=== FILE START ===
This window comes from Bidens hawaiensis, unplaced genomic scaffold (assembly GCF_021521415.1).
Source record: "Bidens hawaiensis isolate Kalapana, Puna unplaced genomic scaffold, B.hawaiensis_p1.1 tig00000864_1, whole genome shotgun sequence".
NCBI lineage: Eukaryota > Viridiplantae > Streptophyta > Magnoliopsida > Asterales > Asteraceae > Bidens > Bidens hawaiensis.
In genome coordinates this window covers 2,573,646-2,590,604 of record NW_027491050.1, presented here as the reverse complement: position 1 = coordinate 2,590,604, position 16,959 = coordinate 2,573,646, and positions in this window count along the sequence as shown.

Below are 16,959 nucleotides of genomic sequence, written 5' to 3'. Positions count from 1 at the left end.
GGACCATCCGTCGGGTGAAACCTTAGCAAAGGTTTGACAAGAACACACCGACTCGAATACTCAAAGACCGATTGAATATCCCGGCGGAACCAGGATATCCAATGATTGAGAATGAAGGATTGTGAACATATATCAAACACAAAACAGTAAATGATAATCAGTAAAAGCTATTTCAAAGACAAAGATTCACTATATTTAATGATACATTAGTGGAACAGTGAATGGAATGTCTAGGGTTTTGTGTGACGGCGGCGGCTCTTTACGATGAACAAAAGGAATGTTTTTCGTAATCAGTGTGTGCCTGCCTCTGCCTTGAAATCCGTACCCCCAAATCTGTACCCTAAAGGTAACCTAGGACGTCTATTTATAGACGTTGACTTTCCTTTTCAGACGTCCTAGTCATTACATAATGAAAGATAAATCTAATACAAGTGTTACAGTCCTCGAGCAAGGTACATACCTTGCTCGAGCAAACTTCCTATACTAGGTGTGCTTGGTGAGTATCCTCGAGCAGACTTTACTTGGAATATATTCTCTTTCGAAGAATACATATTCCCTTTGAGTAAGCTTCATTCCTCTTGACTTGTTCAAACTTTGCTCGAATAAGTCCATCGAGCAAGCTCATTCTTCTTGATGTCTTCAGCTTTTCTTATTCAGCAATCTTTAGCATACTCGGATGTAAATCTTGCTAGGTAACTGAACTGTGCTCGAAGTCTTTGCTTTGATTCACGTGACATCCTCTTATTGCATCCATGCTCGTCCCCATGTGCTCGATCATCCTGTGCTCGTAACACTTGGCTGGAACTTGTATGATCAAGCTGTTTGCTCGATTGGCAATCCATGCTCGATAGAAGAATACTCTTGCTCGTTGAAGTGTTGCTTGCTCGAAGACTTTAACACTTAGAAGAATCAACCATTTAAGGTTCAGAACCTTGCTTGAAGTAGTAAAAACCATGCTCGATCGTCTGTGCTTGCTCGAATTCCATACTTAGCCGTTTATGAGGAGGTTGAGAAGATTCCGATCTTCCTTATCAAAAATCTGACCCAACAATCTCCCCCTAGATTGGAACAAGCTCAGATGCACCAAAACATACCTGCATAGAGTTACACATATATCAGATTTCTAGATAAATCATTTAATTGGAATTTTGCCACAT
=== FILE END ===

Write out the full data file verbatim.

This window comes from Bidens hawaiensis, unplaced genomic scaffold (assembly GCF_021521415.1).
Source record: "Bidens hawaiensis isolate Kalapana, Puna unplaced genomic scaffold, B.hawaiensis_p1.1 tig00000864_1, whole genome shotgun sequence".
NCBI lineage: Eukaryota > Viridiplantae > Streptophyta > Magnoliopsida > Asterales > Asteraceae > Bidens > Bidens hawaiensis.
In genome coordinates this window covers 2,573,646-2,590,604 of record NW_027491050.1, presented here as the reverse complement: position 1 = coordinate 2,590,604, position 16,959 = coordinate 2,573,646, and positions in this window count along the sequence as shown.

Below are 16,959 nucleotides of genomic sequence, written 5' to 3'. Positions count from 1 at the left end.
GGACCATCCGTCGGGTGAAACCTTAGCAAAGGTTTGACAAGAACACACCGACTCGAATACTCAAAGACCGATTGAATATCCCGGCGGAACCAGGATATCCAATGATTGAGAATGAAGGATTGTGAACATATATCAAACACAAAACAGTAAATGATAATCAGTAAAAGCTATTTCAAAGACAAAGATTCACTATATTTAATGATACATTAGTGGAACAGTGAATGGAATGTCTAGGGTTTTGTGTGACGGCGGCGGCTCTTTACGATGAACAAAAGGAATGTTTTTCGTAATCAGTGTGTGCCTGCCTCTGCCTTGAAATCCGTACCCCCAAATCTGTACCCTAAAGGTAACCTAGGACGTCTATTTATAGACGTTGACTTTCCTTTTCAGACGTCCTAGTCATTACATAATGAAAGATAAATCTAATACAAGTGTTACAGTCCTCGAGCAAGGTACATACCTTGCTCGAGCAAACTTCCTATACTAGGTGTGCTTGGTGAGTATCCTCGAGCAGACTTTACTTGGAATATATTCTCTTTCGAAGAATACATATTCCCTTTGAGTAAGCTTCATTCCTCTTGACTTGTTCAAACTTTGCTCGAATAAGTCCATCGAGCAAGCTCATTCTTCTTGATGTCTTCAGCTTTTCTTATTCAGCAATCTTTAGCATACTCGGATGTAAATCTTGCTAGGTAACTGAACTGTGCTCGAAGTCTTTGCTTTGATTCACGTGACATCCTCTTATTGCATCCATGCTCGTCCCCATGTGCTCGATCATCCTGTGCTCGTAACACTTGGCTGGAACTTGTATGATCAAGCTGTTTGCTCGATTGGCAATCCATGCTCGATAGAAGAATACTCTTGCTCGTTGAAGTGTTGCTTGCTCGAAGACTTTAACACTTAGAAGAATCAACCATTTAAGGTTCAGAACCTTGCTTGAAGTAGTAAAAACCATGCTCGATCGTCTGTGCTTGCTCGAATTCCATACTTAGCCGTTTATGAGGAGGTTGAGAAGATTCCGATCTTCCTTATCAAAAATCTGACCCAACAATCTCCCCCTAGATTGGAACAAGCTCAGATGCACCAAAACATACCTGCATAGAGTTACACATATATCAGATTTCTAGATAAATCATTTAATTGGAATTTTGCCACAT